Written by Onan Coca
An amazing story is continuing to play out after more than three years of winding its way through American courts. Craig Patty is the owner of a North Texas trucking company who ran afoul of the Zetas Cartel a few years back and never even realized it! It all started with an early morning phone call that just about floored the Texas business owner…
The driver was supposed to have delivered Patty’s truck to a local repair shop for some work, instead the driver loaded the rig full of marijuana and headed towards a planned drug sting where the driver wound up dying after a shootout with a terrifying cartel.
All of this happened without Patty’s knowledge.
Apparently, the Drug Enforcement Agency was using Patty’s driver as an undercover informant in an effort to get at the Zetas Cartel. Sadly, the DEA operation was a failure and instead Patty’s employee died, his truck suffered more than $100,000 of damage (including a lot of bullet holes) — and the DEA walked away without so much as an apology.
To make matters worse, Patty’s insurance company also refused to pay for the damage to the vehicle because it was used in a law enforcement operation. So Patty did what anyone stuck in this situation would do; he sued. After all, how could the government possibly be allowed to use his privately owned property without his consent? Moreover, how could they destroy that property without having to pay for it?
Three years after the fact and a judge has finally ruled… the government CAN steal your truck, load it with drugs, then destroy your truck all while making you a very suspicious character with a local (and terrifying) drug cartel and then NOT PAY YOU A SINGLE DIME.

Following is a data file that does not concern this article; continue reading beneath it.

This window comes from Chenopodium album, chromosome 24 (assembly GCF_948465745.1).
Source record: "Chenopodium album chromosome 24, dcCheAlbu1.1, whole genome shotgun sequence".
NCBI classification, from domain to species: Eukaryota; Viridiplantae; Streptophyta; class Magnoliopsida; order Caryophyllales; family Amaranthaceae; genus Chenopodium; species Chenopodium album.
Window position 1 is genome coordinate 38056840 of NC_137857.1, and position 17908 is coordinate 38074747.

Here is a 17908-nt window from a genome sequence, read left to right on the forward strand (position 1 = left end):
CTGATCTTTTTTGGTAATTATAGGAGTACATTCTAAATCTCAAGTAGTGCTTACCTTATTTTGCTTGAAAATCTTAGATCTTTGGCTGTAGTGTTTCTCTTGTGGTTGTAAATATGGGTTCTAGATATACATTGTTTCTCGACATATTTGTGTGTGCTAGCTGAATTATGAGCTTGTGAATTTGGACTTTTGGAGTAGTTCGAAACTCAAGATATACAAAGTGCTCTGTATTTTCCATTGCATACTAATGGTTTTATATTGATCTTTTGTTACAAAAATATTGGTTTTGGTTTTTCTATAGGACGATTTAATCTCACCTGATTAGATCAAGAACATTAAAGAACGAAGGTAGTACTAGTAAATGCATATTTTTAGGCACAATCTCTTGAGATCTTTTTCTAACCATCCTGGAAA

A Houston-based federal judge ruled that the U.S. Drug Enforcement Administration does not owe the owner of a small Texas trucking company anything, not even the cost of repairing the bullet holes to a tractor-trailer truck that the agency used without his permission for a wild 2011 drug cartel sting that resulted in the execution-style murder of the truck’s driver, who was secretly working as a government informant.
The government argued that it is neither culpable for the damage nor under any obligation to inform the owner of any property that it wishes to use in its operations, because “clandestine.”
No statute, regulation, or policy “specifically prescribe[d]” or prohibited the course of action Patty alleges the DEA agents followed. The DEA derives its authority from the Controlled Substances Act, 21 U.S.C. § 801, its implementing regulations, and various executive orders…
In this case, Task Force Officer Villasana submitted a similar declaration. He states that the DEA’s decision “to proceed with such an operation is entirely discretionary, and not mandated by any statute, rule, or policy.” Whether and how to conduct such an undercover investigation and operation is “necessarily discretionary in nature.” Villasana did not try to give advance notice to Patty that the Task Force would be using his truck because of operation’s covert nature, the risks of injury and potential for damage if something went wrong, and the uncertainty about whether other individuals (including Patty) could be trusted.
Patty’s attorney summed it up perfectly.
A federally deputized corporal from the Houston Police Department decides to pay your small company’s driver to drive your truck to the Mexican border, load it up with illegal drugs, and try to catch some bad guys. He knows that the driver is lying to “the owner” – although he doesn’t know your name or identity and doesn’t bother to find out. The bad guys outwit the cops. Your company’s driver is killed. Your truck is riddled with bullet holes.
Query: is our federal government liable to pay for the damages to you and your property?
So watch out folks because the government may be coming to “borrow” your truck too.
SOURCE: Freedom Outpost
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